This being said, despite Wasted Acres marking such a promising start to Painted Ruins in terms of the overall vibrancy and dynamics of the record, very few other tracks strike the same balance of natural and electronic instrumentation, largely because of how much more synth-orientated this album is compared to previous projects from Grizzly Bear. This is by no means a problem in and of itself, but the group do little to justify such a move, rather it only highlights that they don’t seem to be playing to their strengths by restricting the prevalence of their usual, balanced timbre. The odd track may strike some interesting tones, such as the snarling synth bass on Neighbors that could be mistaken for a grumbling horn arrangement or the discordant layers of woodwind towards the beginning of the closing track, Sky Took Hold, but for the most part, there doesn’t exist the same compelling light touch when it comes to texturing the arrangements across Painted Ruins, with even the endearing serenity that introduces the latter track being cut through in a horribly jarring manner by some abrasive, squealing guitars that seem woefully misplaced. The blaring, sawtooth synth bass that opens Mourning Sound, as another example, is paired with a simple, post-punk-esque drum and bass groove as if this alone would be enough to fill the mix with a rounded, reverberating sound, but it does this more so in such a way as to swallow the mix in a rather claustrophobic fashion, which also hampers the extent to which later instrumental developments can have much in the way of a dynamic bearing on the track. The glistening synth leads that are brought into the fold are fitting enough, largely in that they bolster the classic, post-punk sound of the song, but the hollow, monotone bleeps that line much of the mix from this point on only work to clutter it further. Likewise, the roaring, distorted synth bass on Three Rings comes across as a very odd choice when paired against the dainty, blipping lead melody and the elongated, ethereal intonation of Droste’s Thom Yorke-esque vocal delivery, in that it seems as if the band was going for a similar sense of contrast to that featured on a track such as Wasted Acres, albeit in a rather different form, but instead, the end product is more of a clash than an effective polarity in tone.
The lacking textural proficiency of Painted Ruins is made all the more pronounced by the fact that the usual harmonic tapestry of Droste and Rossen’s vocals is far more limited across this record, to the point that Grizzly Bear sound less like Grizzly Bear than ever before. It’s not so much a case of the band trying and failing to achieve the same harmonic tones of their earlier material, rather they seldom even include their signature vocal embroidery in the first place. Of course, on the more positive side of things, this does mean that songs such as Neighbors, wherein the interwoven, soaring vocals and overlapping call-and-response from Droste and Rossen are executed with remarkable elegance, are made to stand out in the tracklisting even more, but it’s nevertheless a shame that the staple of Grizzly Bear’s indie rock sound did not carry over to Painted Ruins as it could or likely should have done. The fact that the group should choose to not include the vocal harmonies that have hitherto typified their sound within the indie climate of the 2000s seems to reflect the somewhat lacking compositional innovation across the course of the record too. Whilst I have personally found much of Grizzly Bear’s past work to have been unfortunately limited by their songwriting chops, Painted Ruins highlights this issue more than any of the band’s previous albums, to the point that the listener would do well to pick up on any semblance of the progressive rock influence that has previously pervaded the outfit’s output. The aforementioned Mourning Sound, for instance, whilst staying true to the propulsive, groove-driven song structuring of its post-punk influence, lacks the same dynamism that typically makes the genre’s strongest acts so compositionally engaging, which only emphasises the track’s limited progression. It’s this same deficiency in textural or dynamic depth that underlines the extent to which songs such as Four Cypresses and Losing All Sense fall short of entirely warranting their five-minute durations, given the limited amount of refreshing compositional ideas that are worked within their structures. In the case of Four Cypresses, although the swells in the instrumentation certainly justify the pay-off that arrives just after the track’s halfway point, as the tinkles of both organic and electronic instrumentation give way to a triumphant, glistening guitar strum as the drums break out in a more solidified pattern, it seems as if the song got lost on some minor detours, with the band being very gradual in the build-up of its instrumentation, to the point that some of the tension and urgency created by the song’s timbre is lost to its circumspect development. Whilst there are cuts such as Glass Hillside, which, despite its blatant Radiohead worship, witnesses a fascinatingly peculiar, classical guitar-driven introduction, complete with rich vocal layers, build momentum before unfolding into one of the most gripping grooves of the entire record, such moments are evened out by songs such as Systole, whose airy, wistful timbre is merely used to prop up a similarly sparse song structure that does little to develop the ethereal, emotive tone established by the atmospheric synths and wispy vocal textures.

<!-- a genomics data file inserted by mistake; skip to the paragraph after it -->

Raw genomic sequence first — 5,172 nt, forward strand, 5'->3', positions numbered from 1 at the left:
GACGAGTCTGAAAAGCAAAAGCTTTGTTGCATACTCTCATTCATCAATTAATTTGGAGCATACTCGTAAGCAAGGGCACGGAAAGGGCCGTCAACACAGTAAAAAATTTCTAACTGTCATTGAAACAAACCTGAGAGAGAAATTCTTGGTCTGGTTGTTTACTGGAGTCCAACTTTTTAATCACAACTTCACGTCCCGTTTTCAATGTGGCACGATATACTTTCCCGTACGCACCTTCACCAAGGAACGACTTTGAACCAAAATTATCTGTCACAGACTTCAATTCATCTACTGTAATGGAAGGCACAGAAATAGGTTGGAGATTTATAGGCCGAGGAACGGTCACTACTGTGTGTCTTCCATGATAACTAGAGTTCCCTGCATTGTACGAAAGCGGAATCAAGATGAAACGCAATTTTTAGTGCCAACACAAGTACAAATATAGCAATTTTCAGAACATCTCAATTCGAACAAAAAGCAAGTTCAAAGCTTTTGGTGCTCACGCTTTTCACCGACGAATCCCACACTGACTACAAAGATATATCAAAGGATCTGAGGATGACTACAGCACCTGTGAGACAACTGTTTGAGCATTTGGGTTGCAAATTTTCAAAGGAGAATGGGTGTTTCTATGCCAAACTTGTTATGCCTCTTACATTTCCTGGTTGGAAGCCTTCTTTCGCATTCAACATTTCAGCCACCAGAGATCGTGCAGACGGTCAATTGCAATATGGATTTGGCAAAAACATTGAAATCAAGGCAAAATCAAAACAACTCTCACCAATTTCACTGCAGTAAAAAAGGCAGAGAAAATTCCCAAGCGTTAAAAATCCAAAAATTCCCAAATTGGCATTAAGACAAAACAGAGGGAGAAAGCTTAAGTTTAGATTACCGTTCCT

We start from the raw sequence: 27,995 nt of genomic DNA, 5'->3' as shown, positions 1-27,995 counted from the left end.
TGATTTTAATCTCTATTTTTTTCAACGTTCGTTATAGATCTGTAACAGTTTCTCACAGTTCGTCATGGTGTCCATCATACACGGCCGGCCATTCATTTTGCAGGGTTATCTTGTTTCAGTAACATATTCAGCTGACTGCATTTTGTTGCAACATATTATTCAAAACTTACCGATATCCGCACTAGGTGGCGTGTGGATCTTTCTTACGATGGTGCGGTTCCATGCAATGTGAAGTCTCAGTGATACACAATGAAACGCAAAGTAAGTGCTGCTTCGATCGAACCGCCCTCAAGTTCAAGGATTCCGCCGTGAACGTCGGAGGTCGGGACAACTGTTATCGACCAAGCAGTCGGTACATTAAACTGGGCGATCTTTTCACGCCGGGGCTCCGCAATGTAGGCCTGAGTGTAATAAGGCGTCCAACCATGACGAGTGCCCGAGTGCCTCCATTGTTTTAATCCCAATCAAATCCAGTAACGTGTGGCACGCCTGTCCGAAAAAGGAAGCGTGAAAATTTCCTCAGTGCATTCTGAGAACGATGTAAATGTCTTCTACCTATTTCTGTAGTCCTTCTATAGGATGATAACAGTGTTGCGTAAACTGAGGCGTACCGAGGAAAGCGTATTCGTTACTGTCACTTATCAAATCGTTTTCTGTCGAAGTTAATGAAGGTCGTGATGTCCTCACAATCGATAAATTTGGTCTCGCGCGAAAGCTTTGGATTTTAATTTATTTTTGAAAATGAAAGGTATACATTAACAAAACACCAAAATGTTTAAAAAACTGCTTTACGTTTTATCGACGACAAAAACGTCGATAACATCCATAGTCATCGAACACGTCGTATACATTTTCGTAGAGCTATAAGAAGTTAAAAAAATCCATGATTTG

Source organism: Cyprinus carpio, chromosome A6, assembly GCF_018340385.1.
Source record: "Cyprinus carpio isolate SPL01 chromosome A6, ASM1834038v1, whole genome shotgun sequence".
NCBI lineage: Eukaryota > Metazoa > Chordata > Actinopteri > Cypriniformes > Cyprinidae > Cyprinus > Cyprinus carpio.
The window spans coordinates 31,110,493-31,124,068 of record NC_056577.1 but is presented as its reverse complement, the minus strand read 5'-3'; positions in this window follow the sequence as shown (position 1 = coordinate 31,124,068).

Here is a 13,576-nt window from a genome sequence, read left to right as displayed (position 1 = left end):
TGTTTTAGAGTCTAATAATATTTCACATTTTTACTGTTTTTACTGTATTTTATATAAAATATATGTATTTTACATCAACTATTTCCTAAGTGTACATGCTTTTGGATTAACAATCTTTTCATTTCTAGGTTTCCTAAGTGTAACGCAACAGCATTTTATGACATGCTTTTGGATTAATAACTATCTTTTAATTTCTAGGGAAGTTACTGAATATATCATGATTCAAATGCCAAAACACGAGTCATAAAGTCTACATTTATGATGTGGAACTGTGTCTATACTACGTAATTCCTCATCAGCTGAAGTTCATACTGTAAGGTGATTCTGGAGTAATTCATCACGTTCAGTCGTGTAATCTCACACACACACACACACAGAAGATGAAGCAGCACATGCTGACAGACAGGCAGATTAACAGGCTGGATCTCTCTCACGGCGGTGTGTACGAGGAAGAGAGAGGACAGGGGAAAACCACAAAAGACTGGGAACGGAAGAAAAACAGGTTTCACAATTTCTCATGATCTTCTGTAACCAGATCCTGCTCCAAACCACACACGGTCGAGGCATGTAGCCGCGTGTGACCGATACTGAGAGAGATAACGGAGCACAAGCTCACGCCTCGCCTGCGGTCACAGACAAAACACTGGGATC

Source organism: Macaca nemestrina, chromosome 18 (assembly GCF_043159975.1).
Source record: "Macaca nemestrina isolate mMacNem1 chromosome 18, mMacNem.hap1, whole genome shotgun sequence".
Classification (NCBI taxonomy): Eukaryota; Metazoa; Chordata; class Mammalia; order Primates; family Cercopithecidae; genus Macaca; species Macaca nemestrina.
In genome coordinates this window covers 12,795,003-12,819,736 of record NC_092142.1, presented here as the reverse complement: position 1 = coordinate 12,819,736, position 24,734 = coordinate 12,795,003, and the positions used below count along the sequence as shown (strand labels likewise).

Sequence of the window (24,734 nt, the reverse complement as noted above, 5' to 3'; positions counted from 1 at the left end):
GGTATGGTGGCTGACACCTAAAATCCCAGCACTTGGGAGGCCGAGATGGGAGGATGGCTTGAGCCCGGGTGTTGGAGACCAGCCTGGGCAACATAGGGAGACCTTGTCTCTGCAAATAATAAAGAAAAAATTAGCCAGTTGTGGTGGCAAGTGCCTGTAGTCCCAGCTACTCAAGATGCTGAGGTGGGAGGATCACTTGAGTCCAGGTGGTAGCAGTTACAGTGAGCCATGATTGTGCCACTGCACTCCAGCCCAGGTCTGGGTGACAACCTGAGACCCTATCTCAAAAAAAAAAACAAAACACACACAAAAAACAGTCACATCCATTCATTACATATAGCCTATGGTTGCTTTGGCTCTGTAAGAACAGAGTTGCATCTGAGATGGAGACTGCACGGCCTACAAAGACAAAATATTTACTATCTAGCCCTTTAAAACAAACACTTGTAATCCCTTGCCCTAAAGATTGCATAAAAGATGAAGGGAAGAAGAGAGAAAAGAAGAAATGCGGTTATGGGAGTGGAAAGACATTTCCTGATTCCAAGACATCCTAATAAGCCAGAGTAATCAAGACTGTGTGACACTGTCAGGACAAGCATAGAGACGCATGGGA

Perhaps the most frustrating thing about Painted Ruins is the extent to which Grizzly Bear don’t seem to be playing to their strengths for the most part. With the slight tweaking to the band’s aesthetic that the album marks has come a sacrifice of some of their most significant hallmarks for seemingly no good reason, as it’s the cuts in the tracklisting that preserve the more creative side to Grizzly Bear’s sound and, most importantly, their keen ear for finely-worked vocal harmonies that stand out as being by far the strongest, both structurally and sonically. There’s no real reason why a more synth-orientated release from Grizzly Bear would be destined to fail, but Painted Ruins exhibits some substantial growing pains in this regard, with the group struggling to strike the same dynamic resonance of their previous output on the tracks that rely more on the electronic side to their sound. The existence of songs such as Wasted Acres, Glass Hillside and Neighbors demonstrates that the indie outfit has hardly lost its flair for crafting vibrant, engaging and novel chamber pop, but the rest of the tracklisting is undercut by a deficit in the nuance that has previously made Grizzly Bear’s songwriting so strong, even in spite of some of its structural shortcomings. Overall, with the best moments from Painted Ruins seeing Grizzly Bear stick firmly to their guns, it’s clear that the band’s more electronic-focussed direction is in dire need of the same vitality and refinement of their more balanced material.
The Vinyl Verdict: 6/10